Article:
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Home News Archive Contractors Jockey for Position in New Budget Environment

Contractors Jockey for Position in New Budget Environment

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Lots of news to catch up on regarding defense contractors, including organization restructurings, divestitures, and relocation's.

First, let’s look at Northrop Grumman.  On December 15, 2009 NOC completed the sale of its TASC advisory unit to General Atlantic LLC and KKR for $1.65 billion in an all-cash deal.  As we previously noted, tighter organizational conflict of interest (COI) rules make it more difficult for defense contractors to both advise government officials and to sell goods/services to them.  As one story notes, “Since the TASC acquisition announcement in early November, company officials have been working to separate ties to Northrop Grumman and demonstrate it is in full compliance with U.S. government organizational conflict of interest policies.”  Analysts have speculated that other defense contractors may have to divest themselves of similar advisory entities in order to comply with the tighter rules.

Just a couple of weeks later, on January 4, 2010, NOC announced that it was moving its corporate headquarters from Century City (Los Angeles) to “the Washington area” in order to be closer to its government customers.  The Washington Post reported:

“We are a global security company, and all of the federal processes, whether the executive branch or Congress, are in the Washington area," said Wes Bush, Northrop's chief executive and president. "We think we'll be able to do a better job for our customers and our company by having our corporate office there."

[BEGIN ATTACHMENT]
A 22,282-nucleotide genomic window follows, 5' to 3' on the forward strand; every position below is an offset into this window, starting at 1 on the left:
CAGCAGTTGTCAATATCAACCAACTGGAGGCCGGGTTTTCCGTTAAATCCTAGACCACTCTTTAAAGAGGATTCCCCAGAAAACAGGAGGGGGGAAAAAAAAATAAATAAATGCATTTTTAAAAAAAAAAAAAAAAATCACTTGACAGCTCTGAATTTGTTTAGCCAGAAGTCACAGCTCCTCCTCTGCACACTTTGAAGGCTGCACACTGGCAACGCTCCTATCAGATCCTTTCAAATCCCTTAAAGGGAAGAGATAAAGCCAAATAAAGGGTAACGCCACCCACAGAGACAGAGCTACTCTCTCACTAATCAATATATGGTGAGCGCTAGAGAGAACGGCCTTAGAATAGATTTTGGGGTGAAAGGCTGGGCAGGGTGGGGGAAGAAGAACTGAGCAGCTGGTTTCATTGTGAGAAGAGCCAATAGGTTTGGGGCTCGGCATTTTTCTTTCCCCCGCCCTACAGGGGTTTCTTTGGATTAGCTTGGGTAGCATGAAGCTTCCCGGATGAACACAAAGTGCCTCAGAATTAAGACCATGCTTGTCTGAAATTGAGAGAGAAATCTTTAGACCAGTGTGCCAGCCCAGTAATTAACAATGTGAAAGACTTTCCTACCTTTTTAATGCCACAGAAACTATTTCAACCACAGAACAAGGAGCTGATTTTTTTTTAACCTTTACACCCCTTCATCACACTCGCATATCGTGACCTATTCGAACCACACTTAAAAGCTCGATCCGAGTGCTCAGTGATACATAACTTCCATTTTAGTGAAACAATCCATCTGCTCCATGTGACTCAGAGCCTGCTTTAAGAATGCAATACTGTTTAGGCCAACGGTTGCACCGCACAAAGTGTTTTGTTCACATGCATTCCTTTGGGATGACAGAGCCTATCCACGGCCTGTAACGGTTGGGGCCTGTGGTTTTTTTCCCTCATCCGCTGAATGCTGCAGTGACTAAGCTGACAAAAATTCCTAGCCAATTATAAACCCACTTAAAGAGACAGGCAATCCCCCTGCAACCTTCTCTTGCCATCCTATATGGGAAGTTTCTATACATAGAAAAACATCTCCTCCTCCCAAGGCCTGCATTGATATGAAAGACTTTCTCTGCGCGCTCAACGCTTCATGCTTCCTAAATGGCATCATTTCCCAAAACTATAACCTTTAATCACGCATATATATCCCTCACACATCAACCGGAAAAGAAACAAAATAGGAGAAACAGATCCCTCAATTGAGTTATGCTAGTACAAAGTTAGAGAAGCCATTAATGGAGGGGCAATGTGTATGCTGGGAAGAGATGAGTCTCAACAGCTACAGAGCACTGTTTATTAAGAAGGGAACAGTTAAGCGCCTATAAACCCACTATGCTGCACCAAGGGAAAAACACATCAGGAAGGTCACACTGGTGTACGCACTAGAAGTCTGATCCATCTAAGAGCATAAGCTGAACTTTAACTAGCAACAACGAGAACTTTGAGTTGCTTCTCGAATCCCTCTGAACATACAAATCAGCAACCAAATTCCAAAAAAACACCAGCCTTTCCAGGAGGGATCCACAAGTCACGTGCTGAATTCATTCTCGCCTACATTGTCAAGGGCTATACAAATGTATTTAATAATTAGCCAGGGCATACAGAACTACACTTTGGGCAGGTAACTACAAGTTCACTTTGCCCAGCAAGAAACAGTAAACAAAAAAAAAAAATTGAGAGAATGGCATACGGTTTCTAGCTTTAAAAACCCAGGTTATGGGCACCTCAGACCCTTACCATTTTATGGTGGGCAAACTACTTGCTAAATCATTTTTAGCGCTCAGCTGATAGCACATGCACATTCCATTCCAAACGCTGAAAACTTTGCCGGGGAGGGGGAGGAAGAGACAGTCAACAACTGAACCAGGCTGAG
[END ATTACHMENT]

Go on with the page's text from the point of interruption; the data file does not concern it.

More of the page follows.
The Baltimore Sun reported:

"We're trying to both protect the jobs we have and build more jobs for the company, and we think the best way to do that is be very engaged with our customers," McClain said. "It's something our company leadership has discussed over probably several years, but it's a disruptive thing to do to the people involved. So we thought with the change to the leadership we have had, that this is a good time to bite the bullet and make the move."

The move, involving some 300 corporate leaders and staff, is expected to take place by the end of 2011.  Jack Northrop founding the company in 1939 and it was the last aerospace/defense contractor to remain in Southern California.  Once the national center for aerospace development, Southern California watched as its companies were acquired (e.g., McDonnell Douglas, Rockwell) or left the region (e.g., Lockheed, CSC).  Other large non-defense engineering companies, including Fluor, also have moved out of the area in recent years.

Second, SAIC announced on September 24, 2009 that it had relocated its corporate headquarters from San Diego to MacLean, VA.  The SAIC press release announced: